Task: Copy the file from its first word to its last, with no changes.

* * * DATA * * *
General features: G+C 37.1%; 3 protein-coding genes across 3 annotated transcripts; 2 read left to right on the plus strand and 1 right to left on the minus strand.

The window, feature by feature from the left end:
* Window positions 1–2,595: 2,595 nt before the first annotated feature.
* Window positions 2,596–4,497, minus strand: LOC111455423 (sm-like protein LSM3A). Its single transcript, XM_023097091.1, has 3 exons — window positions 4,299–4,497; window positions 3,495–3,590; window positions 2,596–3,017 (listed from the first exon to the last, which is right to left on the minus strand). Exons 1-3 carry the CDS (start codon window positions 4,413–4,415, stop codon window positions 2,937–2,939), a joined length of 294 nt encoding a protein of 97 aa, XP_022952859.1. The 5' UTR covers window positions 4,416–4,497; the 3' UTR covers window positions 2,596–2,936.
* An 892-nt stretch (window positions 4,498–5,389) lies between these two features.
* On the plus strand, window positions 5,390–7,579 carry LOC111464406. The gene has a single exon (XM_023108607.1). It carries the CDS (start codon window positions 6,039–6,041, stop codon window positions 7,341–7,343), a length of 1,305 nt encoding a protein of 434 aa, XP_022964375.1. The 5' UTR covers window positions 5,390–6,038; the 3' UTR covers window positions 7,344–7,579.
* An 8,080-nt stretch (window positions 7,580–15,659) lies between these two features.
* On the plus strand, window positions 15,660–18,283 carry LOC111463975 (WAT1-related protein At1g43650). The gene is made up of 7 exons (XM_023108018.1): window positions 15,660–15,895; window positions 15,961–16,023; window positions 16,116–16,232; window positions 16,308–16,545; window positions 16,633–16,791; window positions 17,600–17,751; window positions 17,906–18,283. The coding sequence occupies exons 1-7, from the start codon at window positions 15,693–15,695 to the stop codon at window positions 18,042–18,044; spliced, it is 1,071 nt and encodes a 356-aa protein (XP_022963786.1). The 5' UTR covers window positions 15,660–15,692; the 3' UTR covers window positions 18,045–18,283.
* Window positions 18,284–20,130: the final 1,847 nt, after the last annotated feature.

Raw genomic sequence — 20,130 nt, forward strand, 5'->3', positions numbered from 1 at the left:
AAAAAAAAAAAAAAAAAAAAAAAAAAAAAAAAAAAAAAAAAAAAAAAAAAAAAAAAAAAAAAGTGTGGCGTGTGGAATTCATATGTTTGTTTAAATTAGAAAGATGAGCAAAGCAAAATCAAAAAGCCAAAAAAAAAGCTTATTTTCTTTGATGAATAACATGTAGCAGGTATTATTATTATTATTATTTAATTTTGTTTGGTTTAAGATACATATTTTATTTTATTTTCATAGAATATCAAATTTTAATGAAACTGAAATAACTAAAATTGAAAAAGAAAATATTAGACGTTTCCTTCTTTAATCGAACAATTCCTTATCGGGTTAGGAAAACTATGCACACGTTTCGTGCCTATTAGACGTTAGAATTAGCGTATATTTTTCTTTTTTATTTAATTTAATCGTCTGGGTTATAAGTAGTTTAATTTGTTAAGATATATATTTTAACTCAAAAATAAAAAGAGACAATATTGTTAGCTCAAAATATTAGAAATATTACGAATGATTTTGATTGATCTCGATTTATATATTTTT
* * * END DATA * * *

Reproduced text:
General features: G+C 37.1%; 3 protein-coding genes across 3 annotated transcripts; 2 read left to right on the plus strand and 1 right to left on the minus strand.

The window, feature by feature from the left end:
* Window positions 1–2,595: 2,595 nt before the first annotated feature.
* Window positions 2,596–4,497, minus strand: LOC111455423 (sm-like protein LSM3A). Its single transcript, XM_023097091.1, has 3 exons — window positions 4,299–4,497; window positions 3,495–3,590; window positions 2,596–3,017 (listed from the first exon to the last, which is right to left on the minus strand). Exons 1-3 carry the CDS (start codon window positions 4,413–4,415, stop codon window positions 2,937–2,939), a joined length of 294 nt encoding a protein of 97 aa, XP_022952859.1. The 5' UTR covers window positions 4,416–4,497; the 3' UTR covers window positions 2,596–2,936.
* An 892-nt stretch (window positions 4,498–5,389) lies between these two features.
* On the plus strand, window positions 5,390–7,579 carry LOC111464406. The gene has a single exon (XM_023108607.1). It carries the CDS (start codon window positions 6,039–6,041, stop codon window positions 7,341–7,343), a length of 1,305 nt encoding a protein of 434 aa, XP_022964375.1. The 5' UTR covers window positions 5,390–6,038; the 3' UTR covers window positions 7,344–7,579.
* An 8,080-nt stretch (window positions 7,580–15,659) lies between these two features.
* On the plus strand, window positions 15,660–18,283 carry LOC111463975 (WAT1-related protein At1g43650). The gene is made up of 7 exons (XM_023108018.1): window positions 15,660–15,895; window positions 15,961–16,023; window positions 16,116–16,232; window positions 16,308–16,545; window positions 16,633–16,791; window positions 17,600–17,751; window positions 17,906–18,283. The coding sequence occupies exons 1-7, from the start codon at window positions 15,693–15,695 to the stop codon at window positions 18,042–18,044; spliced, it is 1,071 nt and encodes a 356-aa protein (XP_022963786.1). The 5' UTR covers window positions 15,660–15,692; the 3' UTR covers window positions 18,045–18,283.
* Window positions 18,284–20,130: the final 1,847 nt, after the last annotated feature.

Raw genomic sequence — 20,130 nt, forward strand, 5'->3', positions numbered from 1 at the left:
AAAAAAAAAAAAAAAAAAAAAAAAAAAAAAAAAAAAAAAAAAAAAAAAAAAAAAAAAAAAAAGTGTGGCGTGTGGAATTCATATGTTTGTTTAAATTAGAAAGATGAGCAAAGCAAAATCAAAAAGCCAAAAAAAAAGCTTATTTTCTTTGATGAATAACATGTAGCAGGTATTATTATTATTATTATTTAATTTTGTTTGGTTTAAGATACATATTTTATTTTATTTTCATAGAATATCAAATTTTAATGAAACTGAAATAACTAAAATTGAAAAAGAAAATATTAGACGTTTCCTTCTTTAATCGAACAATTCCTTATCGGGTTAGGAAAACTATGCACACGTTTCGTGCCTATTAGACGTTAGAATTAGCGTATATTTTTCTTTTTTATTTAATTTAATCGTCTGGGTTATAAGTAGTTTAATTTGTTAAGATATATATTTTAACTCAAAAATAAAAAGAGACAATATTGTTAGCTCAAAATATTAGAAATATTACGAATGATTTTGATTGATCTCGATTTATATATTTTT